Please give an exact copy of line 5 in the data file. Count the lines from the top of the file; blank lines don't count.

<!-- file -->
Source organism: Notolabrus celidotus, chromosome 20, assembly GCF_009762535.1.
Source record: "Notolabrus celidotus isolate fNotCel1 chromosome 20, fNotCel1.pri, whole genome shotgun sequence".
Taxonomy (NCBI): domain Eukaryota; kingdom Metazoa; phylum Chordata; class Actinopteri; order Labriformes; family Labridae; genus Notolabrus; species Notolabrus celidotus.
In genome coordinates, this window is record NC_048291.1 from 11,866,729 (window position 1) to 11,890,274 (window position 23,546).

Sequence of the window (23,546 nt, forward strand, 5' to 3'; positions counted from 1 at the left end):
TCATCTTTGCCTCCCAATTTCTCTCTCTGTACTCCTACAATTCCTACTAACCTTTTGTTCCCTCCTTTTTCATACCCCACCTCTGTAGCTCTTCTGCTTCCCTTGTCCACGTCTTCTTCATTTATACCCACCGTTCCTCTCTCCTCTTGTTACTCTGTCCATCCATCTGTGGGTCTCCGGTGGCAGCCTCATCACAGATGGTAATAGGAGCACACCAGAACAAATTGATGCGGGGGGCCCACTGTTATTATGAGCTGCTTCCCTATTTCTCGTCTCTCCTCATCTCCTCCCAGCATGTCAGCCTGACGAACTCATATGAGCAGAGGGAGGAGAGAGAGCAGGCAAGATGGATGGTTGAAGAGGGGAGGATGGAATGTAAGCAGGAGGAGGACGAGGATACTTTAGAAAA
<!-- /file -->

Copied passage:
Sequence of the window (23,546 nt, forward strand, 5' to 3'; positions counted from 1 at the left end):